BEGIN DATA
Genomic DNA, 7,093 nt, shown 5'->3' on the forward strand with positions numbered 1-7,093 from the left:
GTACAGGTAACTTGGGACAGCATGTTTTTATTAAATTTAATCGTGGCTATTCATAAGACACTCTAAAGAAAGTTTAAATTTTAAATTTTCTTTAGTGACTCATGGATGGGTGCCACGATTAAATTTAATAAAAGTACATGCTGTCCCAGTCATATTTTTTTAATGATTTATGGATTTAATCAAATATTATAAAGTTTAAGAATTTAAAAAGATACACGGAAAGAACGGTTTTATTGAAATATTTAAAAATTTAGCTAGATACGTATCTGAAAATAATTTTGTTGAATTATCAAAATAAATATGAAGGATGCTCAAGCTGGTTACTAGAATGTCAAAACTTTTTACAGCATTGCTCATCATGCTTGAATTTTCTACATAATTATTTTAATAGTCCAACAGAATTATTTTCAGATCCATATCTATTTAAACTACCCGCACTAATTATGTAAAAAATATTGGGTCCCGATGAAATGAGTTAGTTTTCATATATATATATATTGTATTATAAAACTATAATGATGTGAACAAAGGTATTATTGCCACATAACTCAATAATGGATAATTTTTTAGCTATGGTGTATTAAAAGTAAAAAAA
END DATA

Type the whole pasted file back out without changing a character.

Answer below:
Genomic DNA, 7,093 nt, shown 5'->3' on the forward strand with positions numbered 1-7,093 from the left:
GTACAGGTAACTTGGGACAGCATGTTTTTATTAAATTTAATCGTGGCTATTCATAAGACACTCTAAAGAAAGTTTAAATTTTAAATTTTCTTTAGTGACTCATGGATGGGTGCCACGATTAAATTTAATAAAAGTACATGCTGTCCCAGTCATATTTTTTTAATGATTTATGGATTTAATCAAATATTATAAAGTTTAAGAATTTAAAAAGATACACGGAAAGAACGGTTTTATTGAAATATTTAAAAATTTAGCTAGATACGTATCTGAAAATAATTTTGTTGAATTATCAAAATAAATATGAAGGATGCTCAAGCTGGTTACTAGAATGTCAAAACTTTTTACAGCATTGCTCATCATGCTTGAATTTTCTACATAATTATTTTAATAGTCCAACAGAATTATTTTCAGATCCATATCTATTTAAACTACCCGCACTAATTATGTAAAAAATATTGGGTCCCGATGAAATGAGTTAGTTTTCATATATATATATATTGTATTATAAAACTATAATGATGTGAACAAAGGTATTATTGCCACATAACTCAATAATGGATAATTTTTTAGCTATGGTGTATTAAAAGTAAAAAAA